The Cost of Contact Lenses – Are There Any Risks?

The mass commercial success of the humble contact lens took off in the 1960s and 70s following around a century of increasingly viable iterations. They were celebrated for their effectiveness, discretion, and ability to all but replace traditional glasses – qualities that still contribute to their popularity today. But are there any risks to wearing contact lenses?

The most popular type of contact lenses today are soft lenses made from hydrogel plastic. They are gas permeable, meaning they allow oxygen to be delivered around the cornea – an essential mechanism for maintaining healthy eyes – and flexible to increase comfort. Another option is the rigid gas permeable contacts that usually provide sharper vision.

Some other advantages of contact lenses include:

  • Unlike glasses, they can’t be snapped or broken
  • They don’t fog up
  • You can wear them while exercising (most of the time)
  • They are affordable
  • You can buy them as and when you need
  • They don’t require a large upfront investment

So where are the downsides? Everything sounds pretty rosey up until now, but if you’re a contact lens wearer, you’ll know that it’s not all sunshine and rainbows.

Some disadvantages of contact lenses include:

  • They can’t be worn for certain sports and activities like swimming
  • They require a certain level of care and maintenance
  • Like glasses, they are easily lost
  • They shouldn’t be worn overnight
  • They are fiddly to put in
  • They may not be more cost-effective than Laser Eye Surgery

Some of these points may sound trivial to those who are new to wearing contact lenses and experiencing their benefits — particularly ex-glasses users. And it wouldn’t be too bad if that all their drawbacks. But the thing is, the list doesn’t end there. Unfortunately, many people don’t realise the more serious risks associated with wearing contact lenses.

Contact Lenses and Complications

When things are going smoothly with your contacts, cleaning, storage, and placement will likely become second nature. But with so many guidelines for wearing and looking after your lenses, it’s not too difficult for things to go wrong.

For example, failure to clean and store your contact lenses properly, wearing them for too long, or not replacing them when necessary can all result in complications. In more serious cases, these complications can even contribute to the long-term degradation of your vision. Let’s take a look at some of the complications that can occur when wearing contact lenses.

Keratitis: An infection of the cornea

While many contact lens wearers can go through their whole lives without experiencing any major problems, they are all exposed to an increased risk of developing an eye infection. The most common eye infection linked with contact lenses is keratitis – an infection of the cornea.

Keratitis can be caused by a number of things and can therefore affect the eyes in various ways. Herpes, fungus, bacteria, and acanthamoeba (microscopic amoeba found in soil, freshwater, and other habitats) can all lead to keratitis.

As contact lenses can trap all of these in the eyes, contact lens wearers are at an increased risk of developing one of the several types of corneal infection. The most common forms of keratitis are:

Bacterial Keratitis

Bacterial keratitis is an eye infection caused by bacteria that may be found in water, soil, plants, and sewage. It is most commonly caused by two types of bacteria: Pseudomonas aeruginosa and Staphylococcus aureus.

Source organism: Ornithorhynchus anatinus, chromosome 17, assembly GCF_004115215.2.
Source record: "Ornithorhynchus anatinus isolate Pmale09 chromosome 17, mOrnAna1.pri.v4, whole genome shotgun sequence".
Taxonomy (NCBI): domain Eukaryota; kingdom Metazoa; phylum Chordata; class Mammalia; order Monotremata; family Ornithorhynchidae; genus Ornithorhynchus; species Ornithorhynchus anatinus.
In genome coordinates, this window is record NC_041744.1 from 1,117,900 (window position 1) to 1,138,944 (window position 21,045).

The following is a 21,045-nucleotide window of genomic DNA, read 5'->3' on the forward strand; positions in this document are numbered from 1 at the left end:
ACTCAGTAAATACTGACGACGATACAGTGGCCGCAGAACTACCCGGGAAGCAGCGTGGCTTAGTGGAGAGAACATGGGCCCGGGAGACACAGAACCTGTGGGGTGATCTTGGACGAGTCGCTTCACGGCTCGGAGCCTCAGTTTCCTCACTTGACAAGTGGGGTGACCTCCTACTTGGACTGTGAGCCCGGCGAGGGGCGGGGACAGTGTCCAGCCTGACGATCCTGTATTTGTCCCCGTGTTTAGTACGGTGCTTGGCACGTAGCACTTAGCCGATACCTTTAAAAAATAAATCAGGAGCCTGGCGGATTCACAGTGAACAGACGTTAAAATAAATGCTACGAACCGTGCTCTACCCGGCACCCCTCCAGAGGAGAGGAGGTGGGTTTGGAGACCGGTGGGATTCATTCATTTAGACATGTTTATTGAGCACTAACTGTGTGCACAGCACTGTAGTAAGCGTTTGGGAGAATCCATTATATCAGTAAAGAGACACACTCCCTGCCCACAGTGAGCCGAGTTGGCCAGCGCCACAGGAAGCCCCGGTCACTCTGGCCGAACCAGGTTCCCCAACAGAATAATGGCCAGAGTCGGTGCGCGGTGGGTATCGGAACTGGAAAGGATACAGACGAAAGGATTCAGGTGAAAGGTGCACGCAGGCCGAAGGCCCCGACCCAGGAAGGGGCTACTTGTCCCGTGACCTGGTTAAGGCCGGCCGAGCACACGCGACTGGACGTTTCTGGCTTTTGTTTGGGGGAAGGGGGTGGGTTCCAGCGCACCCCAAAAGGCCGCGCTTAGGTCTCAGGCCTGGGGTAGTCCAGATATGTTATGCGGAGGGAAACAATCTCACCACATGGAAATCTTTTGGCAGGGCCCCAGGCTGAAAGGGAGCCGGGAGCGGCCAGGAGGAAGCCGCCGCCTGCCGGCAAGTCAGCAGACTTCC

Fungal keratitis

Fungal eye infections are often more serious and more painful than other types of keratitis. They are caused when fungal organisms come into contact with the eye. Types of fungus that are most commonly linked to fungal keratitis include Fusarium species, Aspergillus species, and Candida species.

Amoebic keratitis

A less common form of keratitis is caused by microscopic organisms that can be found in tap water, swimming pools, hot tubs and other sources of water. Acanthamoeba organisms do not generally cause harm to humans, but some species can cause a serious eye disease if they infect the cornea — something that is most common in contact wearers.

Corneal Ulcers

While not as common as other complications, infections as well as physical and chemical trauma, corneal dryness and contact lens overwear and misuse, can all lead to the development of corneal ulcers – an open sore on the outer layer or ‘epithelium’ of the cornea. Corneal ulcers are a serious problem which can result in loss of vision or blindness.

All of these types of keratitis and complications can cause a number of symptoms, including:
  • Blurry vision
  • Unusual redness of the eye
  • Pain in the eye
  • Tearing or discharge from the eye
  • Increased light sensitivity
  • The sensation of something in your eye.

Corneal infection is the most common and most serious complication associated with contact lenses. In more serious cases, it could not only leave you with impaired vision but also with the need for a corneal transplant.

If you are worried you may have an infection or simply want to be prepared in the event that you do, you can refer to this list of symptoms as recommended by the American Academy of Ophthalmology (AAO). If you find yourself suffering from any of the symptoms listed above, or any other changes to your eyes or vision, you should contact your eye doctor as soon as possible.

If you’re ready to ditch the contact lenses for good, it might be time to consider Laser Eye Surgery. For more information, get in touch with one of our friendly clinic coordinators or Book a Consultation today.

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